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Donations overflow for shoebox project

POULSBO — They may be little boxes, but as a group they added up to a big surprise for Operation Christmas Child organizers this year.

Poulsbo, Kitsap County and Olympic Peninsula communities responded to the appeal for shoeboxes filled with holiday treats by showing up to the Christ Memorial parking lot en masse to donate last week. The boxes, filled with toys, candy, art supplies and other gifts, will be headed to destinations around the world this holiday season to become Christmas gifts for needy children.

Between Nov. 18 and 25, collection site volunteers had packed 206 shipping cartons with a total of 3,517 shoeboxes. Last year, the project netted 126 cartons for a total of about 2,000 shoeboxes.

The donations were so overwhelming that on Nov. 22, with three days to go, the collection site ran out of cartons and had to wait for a new shipment Saturday morning.

“It’s incredible,” said volunteer Jasmine Henry, 14, who has worked locally with Operation Christmas Child since 1996.

“This is what we call a hallelujah problem,” said mother Tamara Henry with a big smile as she began to close down shop Friday.

The donation site was manned by a number of local youngsters from the North Kitsap area and their parents. They braved whatever the Mother Nature had in store for them to receive the presents, whether they came as a single box donated by a local family, or many more from a local group.

One of the most miraculous donations came at the end of one shift when a van pulled up, literally filled to the brim with boxes. It was an early Christmas present from a group of folks at Subase Bangor.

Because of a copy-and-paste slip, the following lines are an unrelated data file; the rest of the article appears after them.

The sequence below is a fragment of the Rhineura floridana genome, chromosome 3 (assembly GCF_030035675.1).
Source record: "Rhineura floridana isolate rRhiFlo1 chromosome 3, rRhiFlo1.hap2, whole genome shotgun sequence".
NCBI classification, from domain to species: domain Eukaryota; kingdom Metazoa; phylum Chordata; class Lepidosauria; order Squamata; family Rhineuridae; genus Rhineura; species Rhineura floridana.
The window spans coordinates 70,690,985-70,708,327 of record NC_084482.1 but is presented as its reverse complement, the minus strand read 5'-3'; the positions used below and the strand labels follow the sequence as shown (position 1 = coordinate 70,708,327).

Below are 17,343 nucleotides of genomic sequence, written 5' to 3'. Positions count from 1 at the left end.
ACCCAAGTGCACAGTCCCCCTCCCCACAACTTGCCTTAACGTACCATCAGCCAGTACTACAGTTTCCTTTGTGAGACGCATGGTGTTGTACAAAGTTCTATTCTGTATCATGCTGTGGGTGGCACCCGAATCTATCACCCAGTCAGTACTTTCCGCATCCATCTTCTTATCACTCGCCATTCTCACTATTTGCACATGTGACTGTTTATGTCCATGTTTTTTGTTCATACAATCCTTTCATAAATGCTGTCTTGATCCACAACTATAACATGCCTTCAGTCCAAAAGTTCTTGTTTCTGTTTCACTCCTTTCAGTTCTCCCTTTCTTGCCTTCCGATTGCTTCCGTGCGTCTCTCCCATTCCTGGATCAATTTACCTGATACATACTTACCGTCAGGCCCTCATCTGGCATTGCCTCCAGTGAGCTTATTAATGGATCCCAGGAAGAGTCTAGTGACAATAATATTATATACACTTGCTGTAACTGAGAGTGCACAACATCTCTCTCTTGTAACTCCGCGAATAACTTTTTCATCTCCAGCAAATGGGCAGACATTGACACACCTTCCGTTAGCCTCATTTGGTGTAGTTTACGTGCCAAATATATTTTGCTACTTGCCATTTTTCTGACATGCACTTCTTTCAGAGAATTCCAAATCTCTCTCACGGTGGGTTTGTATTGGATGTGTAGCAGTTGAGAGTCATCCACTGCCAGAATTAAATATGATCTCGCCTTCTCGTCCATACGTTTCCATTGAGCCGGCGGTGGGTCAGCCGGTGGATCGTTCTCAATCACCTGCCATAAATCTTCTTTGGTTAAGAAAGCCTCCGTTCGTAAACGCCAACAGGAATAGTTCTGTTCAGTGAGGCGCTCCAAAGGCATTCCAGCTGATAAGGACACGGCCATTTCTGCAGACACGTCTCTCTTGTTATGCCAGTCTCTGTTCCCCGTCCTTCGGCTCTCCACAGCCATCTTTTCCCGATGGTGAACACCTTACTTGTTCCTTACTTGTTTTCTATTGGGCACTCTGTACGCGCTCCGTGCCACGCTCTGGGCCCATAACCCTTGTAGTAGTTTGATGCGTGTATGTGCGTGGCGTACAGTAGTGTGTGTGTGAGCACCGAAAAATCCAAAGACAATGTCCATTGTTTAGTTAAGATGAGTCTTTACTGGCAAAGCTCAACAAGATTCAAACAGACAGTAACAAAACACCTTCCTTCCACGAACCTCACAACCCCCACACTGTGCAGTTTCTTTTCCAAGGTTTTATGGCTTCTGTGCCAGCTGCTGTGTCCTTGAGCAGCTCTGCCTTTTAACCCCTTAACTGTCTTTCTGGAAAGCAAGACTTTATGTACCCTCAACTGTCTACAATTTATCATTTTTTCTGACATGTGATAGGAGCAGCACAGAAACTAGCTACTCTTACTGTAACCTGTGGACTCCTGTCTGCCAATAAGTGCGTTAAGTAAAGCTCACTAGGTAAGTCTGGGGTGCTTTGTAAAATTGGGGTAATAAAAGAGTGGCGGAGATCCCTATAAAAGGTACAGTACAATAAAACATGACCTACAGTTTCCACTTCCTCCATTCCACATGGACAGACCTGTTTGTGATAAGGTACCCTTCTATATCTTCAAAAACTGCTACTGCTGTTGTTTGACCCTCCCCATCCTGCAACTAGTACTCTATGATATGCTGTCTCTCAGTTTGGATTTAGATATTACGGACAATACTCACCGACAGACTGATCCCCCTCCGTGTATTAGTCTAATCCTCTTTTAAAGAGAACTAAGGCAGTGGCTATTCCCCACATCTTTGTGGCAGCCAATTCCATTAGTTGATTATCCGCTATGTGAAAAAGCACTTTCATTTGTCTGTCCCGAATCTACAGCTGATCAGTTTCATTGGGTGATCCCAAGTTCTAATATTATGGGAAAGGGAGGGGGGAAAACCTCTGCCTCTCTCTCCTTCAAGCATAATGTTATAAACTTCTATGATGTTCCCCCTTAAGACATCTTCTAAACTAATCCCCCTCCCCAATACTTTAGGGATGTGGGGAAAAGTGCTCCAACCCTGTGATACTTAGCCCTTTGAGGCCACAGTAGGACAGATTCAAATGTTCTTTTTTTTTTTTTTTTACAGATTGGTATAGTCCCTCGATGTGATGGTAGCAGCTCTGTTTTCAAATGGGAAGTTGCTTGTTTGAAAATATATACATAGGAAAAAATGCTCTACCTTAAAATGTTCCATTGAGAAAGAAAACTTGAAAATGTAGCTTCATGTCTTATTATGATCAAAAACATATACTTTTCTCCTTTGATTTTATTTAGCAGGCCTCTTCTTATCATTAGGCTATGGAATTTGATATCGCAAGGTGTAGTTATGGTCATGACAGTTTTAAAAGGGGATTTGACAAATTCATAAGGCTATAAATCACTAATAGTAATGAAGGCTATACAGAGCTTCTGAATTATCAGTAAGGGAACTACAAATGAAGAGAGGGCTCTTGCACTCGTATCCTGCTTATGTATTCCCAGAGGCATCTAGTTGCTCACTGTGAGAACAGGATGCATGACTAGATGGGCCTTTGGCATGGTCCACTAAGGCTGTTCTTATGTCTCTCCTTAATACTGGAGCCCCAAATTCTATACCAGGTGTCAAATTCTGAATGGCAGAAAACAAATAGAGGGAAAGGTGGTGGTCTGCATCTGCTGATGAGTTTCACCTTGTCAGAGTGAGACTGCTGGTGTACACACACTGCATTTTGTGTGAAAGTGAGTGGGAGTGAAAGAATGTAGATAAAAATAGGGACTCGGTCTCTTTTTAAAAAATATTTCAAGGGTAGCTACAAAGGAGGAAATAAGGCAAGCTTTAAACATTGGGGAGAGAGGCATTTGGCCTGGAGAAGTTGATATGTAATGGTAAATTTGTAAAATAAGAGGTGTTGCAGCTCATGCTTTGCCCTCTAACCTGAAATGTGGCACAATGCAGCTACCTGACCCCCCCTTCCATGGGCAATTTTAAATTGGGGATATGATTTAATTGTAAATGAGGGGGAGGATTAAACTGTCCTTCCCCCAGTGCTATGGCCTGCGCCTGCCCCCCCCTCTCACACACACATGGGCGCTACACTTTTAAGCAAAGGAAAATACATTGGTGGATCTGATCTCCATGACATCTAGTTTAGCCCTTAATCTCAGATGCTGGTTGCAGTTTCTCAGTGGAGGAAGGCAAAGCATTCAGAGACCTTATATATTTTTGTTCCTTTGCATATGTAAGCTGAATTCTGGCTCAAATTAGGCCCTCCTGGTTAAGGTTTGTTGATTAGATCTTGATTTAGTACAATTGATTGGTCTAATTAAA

“It was pretty incredible,” remembered three-year volunteer Steven Gilman, 15, with excitement still in his eyes. “I’ve never seen so many boxes in one car.”

And even though it was the volunteers who put their time and energy into making the donation station work, they humbly gave the credit to community members who were so generous.

“We’d really just like to thank the people of the county and peninsula,” said mother Cindy Gilman after tallying the final count. “There were just some incredible people who participated and who overcame some pretty big obstacles to participate.”

And for the youngsters who volunteered, among them homeschoolers, public schoolers and Christian schoolers, Jasmine Henry said being part of this project will make their own Christmases much sweeter knowing they brightened the season for kids just like them.

“All of the work is worth it because each box is a Christmas for one child who might not have a Christmas otherwise,” she explained.

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